Promises have been made: hike to the top of a huge rock called Nyasura in the distance and be rewarded with spectacular views over the plains. After about 15 minutes or so, it isn’t the vista that proves to be the most magical element of the climb: we can hear men singing. Since we’re in the middle of nowhere, Kenya, this comes as a bit of a surprise, but it does provide the impetus to get moving a little faster towards the summit.
Suddenly, we happen upon three Samburu warriors by a small rock pool. Each of them is washing his clothes in the water. It’s hard to say who is more startled to see the other, but pleasantries are exchanged and we eventually continue on our way to the vantage point overlooking the Ewaso River and Laikipia landscapes.
There’s no denying the appeal of taking an Ewaso River Walking Safari. This gentler, quieter approach to exploring the African wilderness offers the seasoned visitor to the continent another avenue to exploration.
Words can’t describe the feeling of walking through empty Laikipia landscapes. On a well-worn elephant trail we bump into an old man who has nothing but a spear in his hand. He speaks briefly to the guides and trackers and is on his way once more. At other times I’m acutely aware of the levels of life in this landscape. Without a vehicle to separate me from the environment, I can appreciate even the smallest of insects and flowers. But, this being November and the beginning of rainy season, there is plenty of other animal action. The acacia bush country is home to giraffe, zebra and impala, as well as monkeys and birds. Elephants, who like to bathe in the muddy stretches of the Ewaso Ng’iro River, can also be spotted.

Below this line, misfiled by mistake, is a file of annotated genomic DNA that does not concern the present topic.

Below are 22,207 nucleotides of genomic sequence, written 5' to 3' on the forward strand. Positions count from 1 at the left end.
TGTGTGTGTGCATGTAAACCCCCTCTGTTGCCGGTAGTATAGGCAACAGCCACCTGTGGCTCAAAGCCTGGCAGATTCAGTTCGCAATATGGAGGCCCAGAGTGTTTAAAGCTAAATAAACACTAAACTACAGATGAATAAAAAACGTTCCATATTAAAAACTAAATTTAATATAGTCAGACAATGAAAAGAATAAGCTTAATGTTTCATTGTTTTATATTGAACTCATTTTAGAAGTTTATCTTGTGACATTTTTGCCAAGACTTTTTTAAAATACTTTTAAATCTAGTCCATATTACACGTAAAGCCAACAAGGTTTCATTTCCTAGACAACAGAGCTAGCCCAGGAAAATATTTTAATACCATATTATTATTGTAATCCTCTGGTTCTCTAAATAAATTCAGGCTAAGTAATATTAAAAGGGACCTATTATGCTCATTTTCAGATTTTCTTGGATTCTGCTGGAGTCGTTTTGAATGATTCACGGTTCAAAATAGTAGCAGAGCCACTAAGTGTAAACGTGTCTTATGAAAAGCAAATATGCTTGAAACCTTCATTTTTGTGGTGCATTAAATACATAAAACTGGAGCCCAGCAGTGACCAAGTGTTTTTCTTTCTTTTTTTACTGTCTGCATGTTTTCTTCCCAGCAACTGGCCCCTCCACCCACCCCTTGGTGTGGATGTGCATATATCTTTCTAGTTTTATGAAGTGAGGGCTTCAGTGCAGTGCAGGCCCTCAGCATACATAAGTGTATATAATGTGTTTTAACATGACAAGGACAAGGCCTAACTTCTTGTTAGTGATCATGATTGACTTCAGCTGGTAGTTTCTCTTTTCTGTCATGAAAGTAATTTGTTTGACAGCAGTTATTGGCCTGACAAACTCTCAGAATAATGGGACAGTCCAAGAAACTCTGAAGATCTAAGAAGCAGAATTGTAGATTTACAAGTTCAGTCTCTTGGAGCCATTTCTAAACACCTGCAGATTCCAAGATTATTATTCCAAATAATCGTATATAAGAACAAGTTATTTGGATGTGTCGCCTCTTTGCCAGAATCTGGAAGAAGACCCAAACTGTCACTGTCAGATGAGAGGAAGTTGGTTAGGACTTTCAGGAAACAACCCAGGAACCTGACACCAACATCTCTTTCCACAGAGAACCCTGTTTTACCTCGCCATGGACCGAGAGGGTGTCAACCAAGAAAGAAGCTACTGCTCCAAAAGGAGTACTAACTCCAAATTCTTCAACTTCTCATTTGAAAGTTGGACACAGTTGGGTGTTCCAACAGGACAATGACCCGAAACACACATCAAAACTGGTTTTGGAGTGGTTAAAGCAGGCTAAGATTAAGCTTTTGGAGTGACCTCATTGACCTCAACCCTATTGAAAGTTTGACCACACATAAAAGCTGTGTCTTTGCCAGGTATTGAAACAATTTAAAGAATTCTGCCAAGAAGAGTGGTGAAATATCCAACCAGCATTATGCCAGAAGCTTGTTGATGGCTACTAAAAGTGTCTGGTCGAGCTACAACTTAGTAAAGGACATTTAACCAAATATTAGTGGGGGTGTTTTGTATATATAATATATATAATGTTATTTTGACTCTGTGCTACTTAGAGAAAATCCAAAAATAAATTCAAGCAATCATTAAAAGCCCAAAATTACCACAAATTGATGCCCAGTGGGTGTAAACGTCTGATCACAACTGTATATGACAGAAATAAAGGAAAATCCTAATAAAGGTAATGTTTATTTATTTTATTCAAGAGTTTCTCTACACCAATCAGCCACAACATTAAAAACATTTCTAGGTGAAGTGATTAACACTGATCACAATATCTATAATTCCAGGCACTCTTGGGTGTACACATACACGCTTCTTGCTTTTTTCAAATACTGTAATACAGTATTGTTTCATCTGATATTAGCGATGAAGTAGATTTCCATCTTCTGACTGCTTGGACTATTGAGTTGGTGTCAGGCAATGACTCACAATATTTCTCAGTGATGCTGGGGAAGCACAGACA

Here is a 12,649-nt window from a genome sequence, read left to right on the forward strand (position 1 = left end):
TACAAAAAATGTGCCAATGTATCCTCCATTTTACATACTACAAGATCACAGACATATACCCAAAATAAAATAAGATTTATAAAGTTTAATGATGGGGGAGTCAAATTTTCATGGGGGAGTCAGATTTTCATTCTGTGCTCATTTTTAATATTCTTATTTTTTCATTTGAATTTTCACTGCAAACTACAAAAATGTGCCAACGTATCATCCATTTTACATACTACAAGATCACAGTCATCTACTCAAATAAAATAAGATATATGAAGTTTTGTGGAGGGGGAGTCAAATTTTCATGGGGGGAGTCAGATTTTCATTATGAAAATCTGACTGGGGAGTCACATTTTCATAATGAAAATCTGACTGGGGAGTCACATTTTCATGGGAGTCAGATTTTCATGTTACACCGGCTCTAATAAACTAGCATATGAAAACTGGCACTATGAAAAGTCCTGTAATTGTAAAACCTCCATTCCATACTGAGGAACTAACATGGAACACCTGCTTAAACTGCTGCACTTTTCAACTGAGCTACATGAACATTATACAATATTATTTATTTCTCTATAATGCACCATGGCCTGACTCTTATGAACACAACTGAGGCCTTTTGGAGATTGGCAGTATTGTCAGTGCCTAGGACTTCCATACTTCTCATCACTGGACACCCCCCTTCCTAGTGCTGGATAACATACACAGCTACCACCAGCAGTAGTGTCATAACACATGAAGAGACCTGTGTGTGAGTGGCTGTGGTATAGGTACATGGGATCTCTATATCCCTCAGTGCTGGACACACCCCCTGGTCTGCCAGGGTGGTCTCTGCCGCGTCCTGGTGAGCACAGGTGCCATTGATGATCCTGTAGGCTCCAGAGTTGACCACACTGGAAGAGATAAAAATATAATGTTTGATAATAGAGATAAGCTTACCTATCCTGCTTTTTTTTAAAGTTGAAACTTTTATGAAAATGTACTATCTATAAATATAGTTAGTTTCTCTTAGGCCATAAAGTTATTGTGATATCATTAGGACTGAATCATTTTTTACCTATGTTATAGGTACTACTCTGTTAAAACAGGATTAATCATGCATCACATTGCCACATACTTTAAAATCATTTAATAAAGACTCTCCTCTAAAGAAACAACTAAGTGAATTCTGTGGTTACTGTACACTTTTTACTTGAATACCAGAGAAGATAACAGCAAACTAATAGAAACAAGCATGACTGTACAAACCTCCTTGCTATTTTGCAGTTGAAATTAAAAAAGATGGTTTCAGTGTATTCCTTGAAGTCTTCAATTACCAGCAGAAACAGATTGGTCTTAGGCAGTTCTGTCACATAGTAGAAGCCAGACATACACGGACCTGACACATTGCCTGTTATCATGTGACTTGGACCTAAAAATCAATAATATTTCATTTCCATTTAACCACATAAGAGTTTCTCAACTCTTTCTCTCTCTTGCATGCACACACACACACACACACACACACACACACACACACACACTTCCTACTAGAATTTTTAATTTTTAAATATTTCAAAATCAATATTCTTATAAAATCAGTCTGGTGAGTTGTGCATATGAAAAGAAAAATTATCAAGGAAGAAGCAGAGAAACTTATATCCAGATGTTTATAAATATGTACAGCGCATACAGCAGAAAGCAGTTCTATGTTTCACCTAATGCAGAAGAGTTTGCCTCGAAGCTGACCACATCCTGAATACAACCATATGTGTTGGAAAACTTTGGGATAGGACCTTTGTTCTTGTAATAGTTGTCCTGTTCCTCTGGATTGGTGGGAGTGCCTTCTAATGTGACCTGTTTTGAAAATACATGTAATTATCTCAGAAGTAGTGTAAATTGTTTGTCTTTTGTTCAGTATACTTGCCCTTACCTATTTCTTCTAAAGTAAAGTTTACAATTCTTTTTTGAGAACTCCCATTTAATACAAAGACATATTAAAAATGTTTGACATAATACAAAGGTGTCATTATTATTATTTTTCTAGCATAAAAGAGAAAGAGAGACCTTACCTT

One of this walk’s unique aspects is its guides. Hailing from the Samburu tribe, who live mainly in north central Kenya (they’re related to, but distinct from, the Maasai people), they lead the safaris dressed in traditional attire. This includes shoes made from old tyres – and if you doubt the effectiveness of such footwear, I’m here to tell you those old Bridgestones seemed to offer better footing than my hiking boots. They lead camels – a strange sight on the African plains – which carry food, water, cameras, camping gear and, whenever needed, weary walkers.
The guides are kind and knowledgeable. Walking alongside them or sitting around the campfire in the evening allows for easy conversation. I learn about their culture and customs, traditions and lifestyle, and in just a few short days they go from being the people who show me animals to fast friends.
Each day is a little bit different on the safari. I’ve opted for the luxury option and the tent has a bed with a proper mattress and linen, robes, lanterns and chairs out the front.
Every morning begins with an early wakeup, as one of the guides pours warm water into a bowl so that I can wash my face while looking out over the landscape lit with the soft sunshine. Considering the camp is packed up and moved each day, the standards are remarkably high.
Each afternoon we explore the area around the camp, only to find one of the staff members hiding behind a tree with snacks and sundowners ready to go. Even the tonic water for the G&Ts is icy cold. Dinner is cooked over a fire on the ground, then, after the talking is done, there’s nothing to do but head for bed where the sounds of the bush surround my canvas home and act as a wild lullaby.